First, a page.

Later DNA tests did show that the blood was Nicole’s, turning Savage’s report into something of a self-fulfilling prophecy. That led Simpson’s attorneys to charge that Savage had been fed information by a person or persons in the Los Angeles Police Department who knew that the blood on the socks would ultimately be a DNA match for Nicole’s because blood extracted from her during an autopsy had been planted on them as part of a cop conspiracy to frame the defendant. The prosecution has ridiculed the defense’s conspiracy scenario.
That debate rages on. Not in dispute, though, is that Savage’s erroneous story became the symbolic epicenter of media frenzy regarding the Simpson case. Shooting from the hip with guns blazing, Savage rushed onto the air--obviously with the approval of her bosses--a story that was potentially devastating to Simpson and his defense.
How did such bogus information get on the air without adequate fact-checking? Gerald F. Uelman, one of Simpson’s defense attorneys, got it right Monday when successfully arguing before Ito that Savage be compelled to testify in court. Uelman characterized Savage’s story as “some news agency getting an exclusive so that they can get an edge” on the competition. At a high cost.
The incident is a primer on bad decision-making motivated by competitive pressures. And it makes you wonder about Savage’s sources.
Answering questions on the stand under oath Monday without the jury being present, Savage declined to reveal the identities of her “multiple sources"--her words--for the erroneous story. It’s good to know that Savage believes in corroboration. Plus, she said her sources were “knowledgeable.” But, as we now know, not very knowledgeable.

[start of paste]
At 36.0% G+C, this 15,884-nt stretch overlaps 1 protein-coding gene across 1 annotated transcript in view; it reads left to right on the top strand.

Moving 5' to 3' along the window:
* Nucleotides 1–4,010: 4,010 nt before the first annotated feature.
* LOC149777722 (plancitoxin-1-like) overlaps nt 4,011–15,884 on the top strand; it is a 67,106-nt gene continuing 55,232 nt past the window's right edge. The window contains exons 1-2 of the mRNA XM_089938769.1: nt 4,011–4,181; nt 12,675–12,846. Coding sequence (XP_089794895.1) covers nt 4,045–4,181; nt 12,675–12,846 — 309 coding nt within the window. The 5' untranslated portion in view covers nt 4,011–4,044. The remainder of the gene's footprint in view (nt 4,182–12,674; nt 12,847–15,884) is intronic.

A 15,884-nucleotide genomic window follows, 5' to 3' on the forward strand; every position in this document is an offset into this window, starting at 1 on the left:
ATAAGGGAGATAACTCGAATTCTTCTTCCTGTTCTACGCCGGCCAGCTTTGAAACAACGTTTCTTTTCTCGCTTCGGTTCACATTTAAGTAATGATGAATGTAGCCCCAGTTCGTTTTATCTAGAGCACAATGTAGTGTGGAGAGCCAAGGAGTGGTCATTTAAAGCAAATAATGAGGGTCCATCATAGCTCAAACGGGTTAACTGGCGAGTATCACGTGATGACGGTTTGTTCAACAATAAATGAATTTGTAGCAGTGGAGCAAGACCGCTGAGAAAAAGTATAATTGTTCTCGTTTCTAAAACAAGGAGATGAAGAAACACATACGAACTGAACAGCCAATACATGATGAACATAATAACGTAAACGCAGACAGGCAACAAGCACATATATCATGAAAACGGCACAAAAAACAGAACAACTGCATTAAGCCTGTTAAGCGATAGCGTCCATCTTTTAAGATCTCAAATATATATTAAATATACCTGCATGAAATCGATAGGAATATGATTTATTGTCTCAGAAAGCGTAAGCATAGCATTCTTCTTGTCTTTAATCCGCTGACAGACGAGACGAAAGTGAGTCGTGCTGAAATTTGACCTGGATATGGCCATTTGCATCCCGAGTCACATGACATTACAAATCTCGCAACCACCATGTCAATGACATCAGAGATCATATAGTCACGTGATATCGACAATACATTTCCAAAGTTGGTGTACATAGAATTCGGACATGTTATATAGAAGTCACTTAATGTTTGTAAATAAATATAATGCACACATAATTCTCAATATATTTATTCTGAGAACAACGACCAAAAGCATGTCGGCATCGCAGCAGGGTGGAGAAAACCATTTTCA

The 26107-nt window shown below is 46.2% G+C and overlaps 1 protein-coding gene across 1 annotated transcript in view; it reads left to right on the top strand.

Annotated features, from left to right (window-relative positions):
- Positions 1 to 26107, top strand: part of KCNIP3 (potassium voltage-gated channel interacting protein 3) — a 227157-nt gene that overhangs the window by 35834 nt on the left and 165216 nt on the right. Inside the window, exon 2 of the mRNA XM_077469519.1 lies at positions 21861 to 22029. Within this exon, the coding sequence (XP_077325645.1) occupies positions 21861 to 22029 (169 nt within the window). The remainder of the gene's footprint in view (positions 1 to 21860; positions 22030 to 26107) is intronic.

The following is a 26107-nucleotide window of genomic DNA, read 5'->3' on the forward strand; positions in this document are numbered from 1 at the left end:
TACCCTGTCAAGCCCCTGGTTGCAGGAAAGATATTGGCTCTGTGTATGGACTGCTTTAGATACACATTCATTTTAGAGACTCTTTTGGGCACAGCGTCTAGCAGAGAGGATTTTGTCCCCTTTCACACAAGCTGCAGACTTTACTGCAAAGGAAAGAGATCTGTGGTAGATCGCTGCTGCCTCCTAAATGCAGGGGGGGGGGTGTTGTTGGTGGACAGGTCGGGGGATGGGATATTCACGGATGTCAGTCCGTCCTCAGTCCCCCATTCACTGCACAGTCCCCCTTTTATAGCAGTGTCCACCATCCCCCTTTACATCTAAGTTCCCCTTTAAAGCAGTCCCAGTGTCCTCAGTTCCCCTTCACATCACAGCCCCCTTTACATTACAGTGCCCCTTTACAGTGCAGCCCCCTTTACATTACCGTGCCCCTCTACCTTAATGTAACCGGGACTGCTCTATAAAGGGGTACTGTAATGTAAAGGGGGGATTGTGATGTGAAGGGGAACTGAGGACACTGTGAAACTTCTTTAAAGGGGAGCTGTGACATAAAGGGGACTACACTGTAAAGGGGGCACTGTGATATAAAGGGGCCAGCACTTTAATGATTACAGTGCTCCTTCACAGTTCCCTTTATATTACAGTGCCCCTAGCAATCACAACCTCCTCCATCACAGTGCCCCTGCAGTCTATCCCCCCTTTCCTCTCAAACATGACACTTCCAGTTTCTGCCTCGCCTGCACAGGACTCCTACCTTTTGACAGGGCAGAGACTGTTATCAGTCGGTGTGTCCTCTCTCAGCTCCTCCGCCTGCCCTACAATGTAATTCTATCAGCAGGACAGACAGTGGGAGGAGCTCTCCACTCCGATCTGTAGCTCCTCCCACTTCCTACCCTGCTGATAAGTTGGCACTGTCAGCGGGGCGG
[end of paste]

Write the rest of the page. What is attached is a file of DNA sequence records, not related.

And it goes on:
And here’s where it gets dicey. Savage didn’t really specify whether she had “multiple sources” for the entire story or separate sources for the separate components--the socks being found, the DNA analysis being conducted, the DNA analysis indicating a match, etc.--that would add up to “multiple.” The breakdown would be instructive, for if Savage had just a single source for something as significant as the then-erroneous DNA match, reporting it would have been especially irresponsible.
Moreover, Savage refused to say in court how many sources she relied upon, on the grounds that such information, too, would compromise these sources. But how would citing the number of sources make them easier to identify? The LAPD and prosecution have vast numbers working on this case.
On the other hand, the number of her sources could be critical to understanding more about the origin of her story. For example, one could understand, possibly, how two such “knowledgeable” sources could be so misinformed. But what if Savage had even more sources? What if she had, say, six? Could it be that so many sources merely were, coincidentally, in possession of incorrect information? Or could it be inferred that with so many persons feeding Savage erroneous information, another agenda had come into play?
Or perhaps Savage merely misunderstood the information she was given. Incompetence or irresponsibility or being duped? Not much of a choice.